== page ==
Emily Fox

Host/Producer/Reporter

Emily is the producer and fill-in host for Morning Edition. She is also a reporter and producer for Stateside.

Before working for Michigan Radio, Emily hosted and produced an award winning weekly talk show on Michigan State University's student radio station, IMPACT 89FM. Some of the feature stories she has contributed over the years at WKAR-FM, WJR-AM and Michigan Radio have been recognized by the Michigan Association of Broadcasters and the Society for Professional Journalists.

Emily holds a B.A. in music education and an M.A. in telecommunication from MSU. For her Master's thesis project, she produced an audio documentary about migrant workers in Michigan that aired on Michigan Radio.

User: Brother O'Mara / flickr

New emergency manager bill to be rolled out today

A new version of a local  government emergency manager bill will be rolled out today at the state Capitol. It would replace the emergency manager law that was rejected last month by voters, Rick Pluta reports. Under this new version, local governments deemed to be  in a fiscal crisis would have four options:

1. They could reach a consent agreement with the state.

2. They could agree to mediation to come up with a plan to meet the crisis.

3. They could request a state-appointed emergency manager.

4. They could go into Chapter Nine municipal bankruptcy. Under this measure, the state would pick up more of the costs of emergency managers.

Judge rules emergency financial manager law still in effect

"An Ingham County judge has dismissed a legal challenge to Michigan’s controversial Emergency Financial Manager law.  Under the law the governor can appoint a manager to run cities and school districts in ‘financial stress’.  The old law had been repealed when a new law was passed in 2011 giving Emergency Managers broader powers. An Ingham County judge ruled yesterday that the old law went back into effect when the new, tougher law was suspended.  The ruling means the work of Emergency Financial Managers in a handful of Michigan cities and school districts can continue," Steve Carmody reports.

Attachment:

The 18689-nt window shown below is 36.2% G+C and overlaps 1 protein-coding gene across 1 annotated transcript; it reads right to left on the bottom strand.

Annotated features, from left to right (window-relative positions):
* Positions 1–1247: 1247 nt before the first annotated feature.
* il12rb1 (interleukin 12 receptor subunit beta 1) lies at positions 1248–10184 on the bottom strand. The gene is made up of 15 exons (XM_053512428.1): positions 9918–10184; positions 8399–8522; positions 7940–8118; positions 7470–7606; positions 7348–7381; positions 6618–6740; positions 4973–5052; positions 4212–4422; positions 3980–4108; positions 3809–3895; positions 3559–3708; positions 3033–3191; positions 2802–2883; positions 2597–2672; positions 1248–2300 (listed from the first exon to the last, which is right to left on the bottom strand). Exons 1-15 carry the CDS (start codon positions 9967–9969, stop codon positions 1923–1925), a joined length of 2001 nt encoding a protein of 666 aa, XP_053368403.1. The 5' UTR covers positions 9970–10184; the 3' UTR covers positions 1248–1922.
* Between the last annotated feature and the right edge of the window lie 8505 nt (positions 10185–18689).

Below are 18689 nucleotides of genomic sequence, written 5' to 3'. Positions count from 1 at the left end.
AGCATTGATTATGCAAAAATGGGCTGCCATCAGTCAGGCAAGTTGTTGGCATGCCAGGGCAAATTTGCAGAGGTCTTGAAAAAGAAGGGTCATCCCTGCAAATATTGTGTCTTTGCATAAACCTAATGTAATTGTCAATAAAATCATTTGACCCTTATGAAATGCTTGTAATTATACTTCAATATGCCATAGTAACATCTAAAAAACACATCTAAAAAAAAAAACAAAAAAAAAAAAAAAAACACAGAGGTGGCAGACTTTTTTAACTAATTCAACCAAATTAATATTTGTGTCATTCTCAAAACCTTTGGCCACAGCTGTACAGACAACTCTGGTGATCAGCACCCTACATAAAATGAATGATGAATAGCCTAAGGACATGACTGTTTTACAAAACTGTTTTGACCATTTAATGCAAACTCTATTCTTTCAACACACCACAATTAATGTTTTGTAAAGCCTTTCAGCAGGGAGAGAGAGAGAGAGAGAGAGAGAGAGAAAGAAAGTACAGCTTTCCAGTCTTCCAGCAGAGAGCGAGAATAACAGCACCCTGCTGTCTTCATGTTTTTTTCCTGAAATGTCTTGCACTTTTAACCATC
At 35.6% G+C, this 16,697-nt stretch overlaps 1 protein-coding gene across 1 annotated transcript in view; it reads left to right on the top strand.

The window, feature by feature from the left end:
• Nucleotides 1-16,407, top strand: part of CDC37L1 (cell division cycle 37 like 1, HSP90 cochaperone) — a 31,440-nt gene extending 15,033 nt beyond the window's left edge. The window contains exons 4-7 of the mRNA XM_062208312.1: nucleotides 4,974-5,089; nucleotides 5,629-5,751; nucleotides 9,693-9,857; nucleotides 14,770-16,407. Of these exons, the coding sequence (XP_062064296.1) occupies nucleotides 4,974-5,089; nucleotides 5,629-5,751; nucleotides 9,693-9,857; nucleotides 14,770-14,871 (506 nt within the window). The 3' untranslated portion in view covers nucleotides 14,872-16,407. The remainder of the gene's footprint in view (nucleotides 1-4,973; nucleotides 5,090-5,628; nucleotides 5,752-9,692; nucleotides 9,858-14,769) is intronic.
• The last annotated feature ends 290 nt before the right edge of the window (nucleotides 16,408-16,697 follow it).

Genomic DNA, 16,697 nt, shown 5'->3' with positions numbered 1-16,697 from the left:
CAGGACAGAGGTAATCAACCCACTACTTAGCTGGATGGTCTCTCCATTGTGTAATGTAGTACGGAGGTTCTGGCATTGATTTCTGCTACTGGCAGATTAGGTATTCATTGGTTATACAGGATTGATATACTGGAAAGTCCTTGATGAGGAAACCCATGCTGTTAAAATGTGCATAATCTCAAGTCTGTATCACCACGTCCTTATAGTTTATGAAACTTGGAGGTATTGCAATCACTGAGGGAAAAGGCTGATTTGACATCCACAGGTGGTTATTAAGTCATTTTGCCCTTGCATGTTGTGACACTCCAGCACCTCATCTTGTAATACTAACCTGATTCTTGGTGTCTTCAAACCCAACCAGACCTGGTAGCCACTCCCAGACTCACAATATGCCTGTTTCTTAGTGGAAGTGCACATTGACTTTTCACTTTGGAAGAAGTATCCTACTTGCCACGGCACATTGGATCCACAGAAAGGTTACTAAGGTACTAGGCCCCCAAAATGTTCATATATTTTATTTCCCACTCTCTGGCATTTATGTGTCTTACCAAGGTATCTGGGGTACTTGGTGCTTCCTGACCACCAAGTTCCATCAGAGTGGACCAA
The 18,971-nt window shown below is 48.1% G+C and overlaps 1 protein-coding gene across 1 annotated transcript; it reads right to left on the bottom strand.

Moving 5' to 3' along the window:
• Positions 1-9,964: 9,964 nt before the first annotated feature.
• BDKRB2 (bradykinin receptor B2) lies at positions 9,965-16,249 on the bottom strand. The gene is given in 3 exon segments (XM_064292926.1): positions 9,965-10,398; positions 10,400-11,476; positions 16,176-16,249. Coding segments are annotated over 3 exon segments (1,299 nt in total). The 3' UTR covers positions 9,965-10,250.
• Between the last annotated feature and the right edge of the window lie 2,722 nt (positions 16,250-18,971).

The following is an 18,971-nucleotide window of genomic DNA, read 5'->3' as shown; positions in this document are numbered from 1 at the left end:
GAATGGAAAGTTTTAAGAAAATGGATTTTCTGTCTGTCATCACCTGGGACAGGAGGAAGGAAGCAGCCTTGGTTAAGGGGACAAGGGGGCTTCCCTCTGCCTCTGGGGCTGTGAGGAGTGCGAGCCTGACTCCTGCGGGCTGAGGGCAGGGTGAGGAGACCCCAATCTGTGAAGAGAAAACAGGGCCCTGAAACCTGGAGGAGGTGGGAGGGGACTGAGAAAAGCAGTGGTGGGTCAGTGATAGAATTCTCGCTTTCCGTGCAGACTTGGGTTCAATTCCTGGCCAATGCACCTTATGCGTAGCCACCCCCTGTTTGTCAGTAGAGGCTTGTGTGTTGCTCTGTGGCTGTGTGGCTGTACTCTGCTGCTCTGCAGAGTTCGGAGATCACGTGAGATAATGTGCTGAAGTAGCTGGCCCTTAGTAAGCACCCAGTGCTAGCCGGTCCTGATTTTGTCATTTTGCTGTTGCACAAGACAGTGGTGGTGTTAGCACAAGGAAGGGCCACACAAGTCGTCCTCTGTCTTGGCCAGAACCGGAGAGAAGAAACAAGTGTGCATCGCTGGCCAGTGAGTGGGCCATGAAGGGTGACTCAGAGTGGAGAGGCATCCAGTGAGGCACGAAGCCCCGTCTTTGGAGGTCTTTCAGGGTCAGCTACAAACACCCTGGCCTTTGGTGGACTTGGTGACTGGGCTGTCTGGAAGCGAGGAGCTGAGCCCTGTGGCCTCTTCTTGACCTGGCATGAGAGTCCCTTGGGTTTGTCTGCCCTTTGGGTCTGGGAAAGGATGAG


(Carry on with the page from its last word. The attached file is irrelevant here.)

GOP will continue to push for right-to-work even in 2013

Republicans are hoping a right-to-work bill will be passed in the remaining weeks of the lame duck session. Demonstrators gathered in Lansing yesterday to voice opposition against the idea of Michigan becoming the 24th  right-to-work state. But as MLive reports, if a right-to-work bill is not taken up in this session, advocates will put more pressure on the issue in the New Year.

"Advocates pressuring the GOP-controlled Legislature to act now have let it be known they will gather petitions for a voter-initiated right-to-work initiative if nothing is done. If more than 258,000 valid signatures are collected, the House and Senate would have 40 days to enact the law."
 

cncphotos / flickr

This week in Michigan politics revolves around what bills might be passed during the remaining weeks of the lame duck session. Morning Edition host Christina Shockley and Michigan Radio's political analyst Jack Lessnberry  talked about the possibility of passing an education overhaul and a right-to-work bill.

User: Brother O'Mara / flickr

Gov. Rick Snyder says right-to-work bill is now up for discussion

Governor Rick Snyder met with Republican legislative leaders yesterday about a right-to-work bill. Afterwards he said it is on the agenda - at least for discussion - but he wouldn't say whether legislation would be taken up by year's end. A right to work bill would limit unions' ability to collect fees from nonunion workers. The Detroit Free Press reports,

"Snyder, choosing his words carefully, said the issue has been "highlighted" so much in recent weeks -- mostly by business leaders and Republicans -- that it found a place on the Capitol agenda. While not saying he is personally pushing the effort, the governor did say that there are ramifications to the decision by labor leaders to proceed against his urgings with an unsuccessful ballot initiative last month that would have enshrined collective bargaining rights in the state constitution."

Red Wings and Detroit Tigers owner has plans for new district in Downtown Detroit